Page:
A Digital Envelope is used to send encrypted information using symmetric keys, and the relevant session key along with it. It is a secure method to send electronic document without compromising the data integrity, authentication and non-repudiation, which were obtained with the use of symmetric keys.
A Digital envelope mechanism works as follows:
The symmetric key, which is used to encrypt the bulk of the date or message can be referred to as session key. It is simply a symmetric key picked randomly in the key space.
In order for the receiver to have the ability to decrypt the message, the session key must be sent to the receiver.
This session key cannot be sent in clear text to the receiver, it must be protected while in transit, else anyone who have access to the network could have access to the key and confidentiality can easily be compromised.
Therefore, it is critical to encrypt and protect the session key before sending it to the receiver. The session key is encrypted using receiver’s public key. Thus providing confidentiality of the key.
The encrypted message and the encrypted session key are bundled together and then sent to the receiver who, in turn opens the session key with the receiver matching private key.
The session key is then applied to the message to get it in plain text.
The process of encrypting bulk data using symmetric key cryptography and encrypting the session key with a public key algorithm is referred as a digital envelope. Sometimes people refer to it as Hybrid Cryptography as well.
The following were incorrect answers:
Digital-signature – A digital signature is an electronic identification of a person or entity created by using public key algorithm and intended to verify to recipient the integrity of the data and the identity of the sender. Applying a digital signature consist of two simple steps, first you create a message digest, then you encrypt the message digest with the sender’s private key. Encrypting the message digest with the private key is the act of signing the message.
Symmetric Key Encryption – Symmetric encryption is the oldest and best-known technique. A secret key, which can be a number, a word, or just a string of random letters, is applied to the text of a message to change the content in a particular way. This might be as simple as shifting each letter by a number of places in the alphabet. As long as both sender and recipient know the secret key, they can encrypt and decrypt all messages that use this key.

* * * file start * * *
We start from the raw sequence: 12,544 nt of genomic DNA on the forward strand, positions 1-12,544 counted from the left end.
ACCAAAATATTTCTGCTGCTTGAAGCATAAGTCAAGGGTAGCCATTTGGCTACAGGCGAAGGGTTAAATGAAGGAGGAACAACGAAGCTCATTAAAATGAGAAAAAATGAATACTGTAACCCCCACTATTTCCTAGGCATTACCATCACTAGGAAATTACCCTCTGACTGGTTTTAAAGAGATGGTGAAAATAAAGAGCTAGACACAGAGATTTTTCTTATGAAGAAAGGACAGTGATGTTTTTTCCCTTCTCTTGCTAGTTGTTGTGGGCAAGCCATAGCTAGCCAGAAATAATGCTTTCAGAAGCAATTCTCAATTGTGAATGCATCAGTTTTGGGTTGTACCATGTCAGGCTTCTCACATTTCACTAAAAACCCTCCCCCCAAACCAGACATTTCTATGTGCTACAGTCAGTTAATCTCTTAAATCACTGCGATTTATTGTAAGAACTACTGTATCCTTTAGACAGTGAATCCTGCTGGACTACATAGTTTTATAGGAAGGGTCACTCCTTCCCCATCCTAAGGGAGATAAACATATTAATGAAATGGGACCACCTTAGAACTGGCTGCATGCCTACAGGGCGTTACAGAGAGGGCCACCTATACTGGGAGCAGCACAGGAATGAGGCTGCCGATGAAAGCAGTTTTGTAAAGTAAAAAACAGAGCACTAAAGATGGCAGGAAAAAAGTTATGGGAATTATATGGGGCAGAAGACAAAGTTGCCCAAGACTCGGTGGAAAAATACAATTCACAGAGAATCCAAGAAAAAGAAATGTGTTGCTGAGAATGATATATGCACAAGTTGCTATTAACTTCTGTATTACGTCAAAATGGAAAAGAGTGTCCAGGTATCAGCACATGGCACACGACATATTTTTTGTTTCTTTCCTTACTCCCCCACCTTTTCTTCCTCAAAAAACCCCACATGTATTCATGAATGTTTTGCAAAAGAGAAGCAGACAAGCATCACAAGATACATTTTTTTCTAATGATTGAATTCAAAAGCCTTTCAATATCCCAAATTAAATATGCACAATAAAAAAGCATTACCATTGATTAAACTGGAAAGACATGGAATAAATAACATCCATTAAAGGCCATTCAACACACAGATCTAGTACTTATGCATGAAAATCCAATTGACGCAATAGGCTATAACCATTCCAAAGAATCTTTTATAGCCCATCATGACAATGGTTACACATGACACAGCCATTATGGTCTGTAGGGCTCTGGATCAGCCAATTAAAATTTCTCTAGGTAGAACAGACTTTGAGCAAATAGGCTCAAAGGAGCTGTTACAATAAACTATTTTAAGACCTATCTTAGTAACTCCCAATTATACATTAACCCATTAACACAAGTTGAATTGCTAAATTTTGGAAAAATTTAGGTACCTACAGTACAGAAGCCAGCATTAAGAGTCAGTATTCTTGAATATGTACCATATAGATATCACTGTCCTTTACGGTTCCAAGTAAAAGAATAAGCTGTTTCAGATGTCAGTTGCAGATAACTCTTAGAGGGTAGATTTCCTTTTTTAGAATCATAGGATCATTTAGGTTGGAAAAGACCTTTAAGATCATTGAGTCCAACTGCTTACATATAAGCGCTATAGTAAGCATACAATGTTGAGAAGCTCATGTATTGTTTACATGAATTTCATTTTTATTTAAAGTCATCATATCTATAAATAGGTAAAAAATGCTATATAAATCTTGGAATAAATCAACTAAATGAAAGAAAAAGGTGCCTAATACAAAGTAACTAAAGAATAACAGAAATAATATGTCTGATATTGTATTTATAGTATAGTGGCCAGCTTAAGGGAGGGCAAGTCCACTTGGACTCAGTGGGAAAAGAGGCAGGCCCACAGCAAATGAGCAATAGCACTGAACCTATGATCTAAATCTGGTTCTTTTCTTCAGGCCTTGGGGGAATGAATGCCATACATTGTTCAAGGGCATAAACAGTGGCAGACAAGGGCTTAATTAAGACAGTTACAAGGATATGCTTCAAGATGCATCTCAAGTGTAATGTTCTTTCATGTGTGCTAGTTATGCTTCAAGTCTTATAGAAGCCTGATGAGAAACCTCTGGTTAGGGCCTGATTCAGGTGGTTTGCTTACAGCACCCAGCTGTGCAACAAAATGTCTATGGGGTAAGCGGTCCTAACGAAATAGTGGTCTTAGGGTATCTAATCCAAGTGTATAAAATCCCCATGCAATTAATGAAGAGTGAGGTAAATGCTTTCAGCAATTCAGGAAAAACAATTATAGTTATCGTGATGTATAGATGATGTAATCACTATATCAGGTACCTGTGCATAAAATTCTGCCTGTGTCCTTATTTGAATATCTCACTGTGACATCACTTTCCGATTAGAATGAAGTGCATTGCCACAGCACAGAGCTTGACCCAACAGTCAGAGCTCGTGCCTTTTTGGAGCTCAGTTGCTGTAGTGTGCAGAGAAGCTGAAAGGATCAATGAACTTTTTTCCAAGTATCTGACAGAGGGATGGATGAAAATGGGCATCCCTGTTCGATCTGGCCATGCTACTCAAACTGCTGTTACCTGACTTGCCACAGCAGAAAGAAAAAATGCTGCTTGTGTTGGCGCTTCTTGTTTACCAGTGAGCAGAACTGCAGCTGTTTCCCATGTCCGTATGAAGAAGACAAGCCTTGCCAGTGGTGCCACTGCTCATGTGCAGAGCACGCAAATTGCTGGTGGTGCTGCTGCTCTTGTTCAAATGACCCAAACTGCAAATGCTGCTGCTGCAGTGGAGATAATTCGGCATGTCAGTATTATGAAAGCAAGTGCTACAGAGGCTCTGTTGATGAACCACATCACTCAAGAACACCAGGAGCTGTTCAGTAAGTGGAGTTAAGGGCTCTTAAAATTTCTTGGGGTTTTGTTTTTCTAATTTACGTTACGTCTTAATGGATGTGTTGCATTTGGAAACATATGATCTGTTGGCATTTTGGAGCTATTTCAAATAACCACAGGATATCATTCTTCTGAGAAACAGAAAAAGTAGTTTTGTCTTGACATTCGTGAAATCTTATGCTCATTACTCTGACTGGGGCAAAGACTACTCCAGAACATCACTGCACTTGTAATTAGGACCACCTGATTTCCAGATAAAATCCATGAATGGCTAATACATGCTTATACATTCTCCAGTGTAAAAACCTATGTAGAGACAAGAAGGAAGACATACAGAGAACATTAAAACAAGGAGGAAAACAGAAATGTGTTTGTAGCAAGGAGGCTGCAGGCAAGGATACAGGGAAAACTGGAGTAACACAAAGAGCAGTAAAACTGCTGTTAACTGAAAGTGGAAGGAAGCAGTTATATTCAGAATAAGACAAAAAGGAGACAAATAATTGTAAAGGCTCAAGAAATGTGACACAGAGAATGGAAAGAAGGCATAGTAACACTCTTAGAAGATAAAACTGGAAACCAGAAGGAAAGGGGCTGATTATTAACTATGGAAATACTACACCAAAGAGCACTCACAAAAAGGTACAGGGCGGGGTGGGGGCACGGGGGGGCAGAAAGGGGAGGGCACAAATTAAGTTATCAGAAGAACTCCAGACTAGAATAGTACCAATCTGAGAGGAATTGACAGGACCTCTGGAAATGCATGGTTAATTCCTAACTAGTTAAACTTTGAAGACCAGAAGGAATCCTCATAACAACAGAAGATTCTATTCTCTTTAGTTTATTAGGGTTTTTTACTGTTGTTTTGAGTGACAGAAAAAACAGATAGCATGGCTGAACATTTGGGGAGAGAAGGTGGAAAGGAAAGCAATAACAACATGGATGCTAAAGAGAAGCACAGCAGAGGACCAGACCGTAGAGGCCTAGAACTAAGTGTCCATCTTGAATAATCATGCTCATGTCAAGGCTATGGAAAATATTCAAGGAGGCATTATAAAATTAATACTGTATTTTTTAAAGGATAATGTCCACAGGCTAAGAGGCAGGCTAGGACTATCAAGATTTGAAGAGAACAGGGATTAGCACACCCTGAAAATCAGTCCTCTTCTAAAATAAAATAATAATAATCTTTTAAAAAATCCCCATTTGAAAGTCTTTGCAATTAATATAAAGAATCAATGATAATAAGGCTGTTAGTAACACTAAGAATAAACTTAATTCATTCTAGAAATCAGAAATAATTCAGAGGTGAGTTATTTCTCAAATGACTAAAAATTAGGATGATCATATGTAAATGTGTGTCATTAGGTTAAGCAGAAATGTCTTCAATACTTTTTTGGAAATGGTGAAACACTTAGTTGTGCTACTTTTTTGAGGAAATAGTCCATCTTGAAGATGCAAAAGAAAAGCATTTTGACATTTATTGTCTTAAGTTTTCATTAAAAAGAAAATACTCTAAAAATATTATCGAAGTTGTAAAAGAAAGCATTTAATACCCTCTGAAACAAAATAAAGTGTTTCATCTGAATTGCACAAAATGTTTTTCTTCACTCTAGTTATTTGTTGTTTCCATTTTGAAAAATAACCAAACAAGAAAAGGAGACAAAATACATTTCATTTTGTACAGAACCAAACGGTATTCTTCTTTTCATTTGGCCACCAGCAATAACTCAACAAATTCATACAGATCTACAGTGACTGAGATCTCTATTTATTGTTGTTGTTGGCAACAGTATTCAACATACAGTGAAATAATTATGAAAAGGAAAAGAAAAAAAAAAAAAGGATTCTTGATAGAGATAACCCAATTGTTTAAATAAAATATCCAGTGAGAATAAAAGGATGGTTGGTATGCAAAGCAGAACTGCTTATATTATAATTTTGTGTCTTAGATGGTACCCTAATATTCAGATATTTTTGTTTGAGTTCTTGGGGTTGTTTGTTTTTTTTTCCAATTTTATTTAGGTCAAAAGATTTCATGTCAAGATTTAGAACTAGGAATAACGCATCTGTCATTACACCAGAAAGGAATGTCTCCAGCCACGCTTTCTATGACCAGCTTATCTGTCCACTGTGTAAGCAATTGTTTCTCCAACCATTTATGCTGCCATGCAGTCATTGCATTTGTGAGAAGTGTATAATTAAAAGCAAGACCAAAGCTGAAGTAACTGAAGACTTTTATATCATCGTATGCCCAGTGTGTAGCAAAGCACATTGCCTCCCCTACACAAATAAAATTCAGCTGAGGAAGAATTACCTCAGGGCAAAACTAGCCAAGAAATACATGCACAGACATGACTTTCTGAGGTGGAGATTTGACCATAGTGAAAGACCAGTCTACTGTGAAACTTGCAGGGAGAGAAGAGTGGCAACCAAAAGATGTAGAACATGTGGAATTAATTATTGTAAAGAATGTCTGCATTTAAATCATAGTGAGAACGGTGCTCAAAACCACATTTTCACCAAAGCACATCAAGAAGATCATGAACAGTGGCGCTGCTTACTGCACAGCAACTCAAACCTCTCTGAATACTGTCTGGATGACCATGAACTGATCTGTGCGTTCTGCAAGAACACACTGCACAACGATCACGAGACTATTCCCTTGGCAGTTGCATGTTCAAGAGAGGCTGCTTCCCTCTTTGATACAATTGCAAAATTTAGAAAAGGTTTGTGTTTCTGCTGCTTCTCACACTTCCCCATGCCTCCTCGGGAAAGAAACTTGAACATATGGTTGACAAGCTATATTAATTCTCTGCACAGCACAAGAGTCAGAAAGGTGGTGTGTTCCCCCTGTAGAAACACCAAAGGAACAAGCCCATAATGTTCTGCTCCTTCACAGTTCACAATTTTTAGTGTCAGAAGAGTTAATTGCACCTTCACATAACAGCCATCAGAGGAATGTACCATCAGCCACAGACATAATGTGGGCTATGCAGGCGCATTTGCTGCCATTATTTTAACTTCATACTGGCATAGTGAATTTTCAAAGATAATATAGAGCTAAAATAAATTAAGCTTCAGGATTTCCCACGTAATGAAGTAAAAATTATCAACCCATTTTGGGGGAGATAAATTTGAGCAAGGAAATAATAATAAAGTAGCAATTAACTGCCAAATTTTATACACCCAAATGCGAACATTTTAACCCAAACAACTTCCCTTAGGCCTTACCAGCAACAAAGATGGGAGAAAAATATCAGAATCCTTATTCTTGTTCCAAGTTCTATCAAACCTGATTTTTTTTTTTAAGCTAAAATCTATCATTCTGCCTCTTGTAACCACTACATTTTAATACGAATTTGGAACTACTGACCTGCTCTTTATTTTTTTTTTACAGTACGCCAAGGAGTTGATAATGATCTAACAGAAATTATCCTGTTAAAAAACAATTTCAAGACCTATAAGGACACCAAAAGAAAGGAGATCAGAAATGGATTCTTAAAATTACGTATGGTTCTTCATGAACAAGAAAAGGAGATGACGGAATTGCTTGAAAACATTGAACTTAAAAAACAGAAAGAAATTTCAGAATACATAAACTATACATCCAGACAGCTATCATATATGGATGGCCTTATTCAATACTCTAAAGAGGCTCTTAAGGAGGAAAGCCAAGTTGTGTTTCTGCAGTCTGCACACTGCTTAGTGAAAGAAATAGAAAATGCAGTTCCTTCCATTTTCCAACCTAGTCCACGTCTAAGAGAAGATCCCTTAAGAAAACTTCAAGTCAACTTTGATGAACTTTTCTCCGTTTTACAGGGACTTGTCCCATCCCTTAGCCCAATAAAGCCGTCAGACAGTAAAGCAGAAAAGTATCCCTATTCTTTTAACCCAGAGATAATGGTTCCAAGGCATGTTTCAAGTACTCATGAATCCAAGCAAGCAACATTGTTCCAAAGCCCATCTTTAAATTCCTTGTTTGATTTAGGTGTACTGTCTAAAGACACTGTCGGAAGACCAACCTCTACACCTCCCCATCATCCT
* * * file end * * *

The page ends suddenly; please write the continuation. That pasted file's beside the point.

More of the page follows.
Asymmetric Key Encryption – The term “asymmetric” stems from the use of different keys to perform these opposite functions, each the inverse of the other – as contrasted with conventional (“symmetric”) cryptography which relies on the same key to perform both. Public-key algorithms are based on mathematical problems which currently admit no efficient solution that are inherent in certain integer factorization, discrete logarithm, and elliptic curve relationships. It is computationally easy for a user to generate their own public and private key-pair and to use them for encryption and decryption. The strength lies in the fact that it is “impossible” (computationally unfeasible) for a properly generated private key to be determined from its corresponding public key. Thus the public key may be published without compromising security, whereas the private key must not be revealed to anyone not authorized to read messages or perform digital signatures. Public key algorithms, unlike symmetric key algorithms, do not require a secure initial exchange of one (or more) secret keys between the parties.
CISA review manual 2014 Page number 350 and 351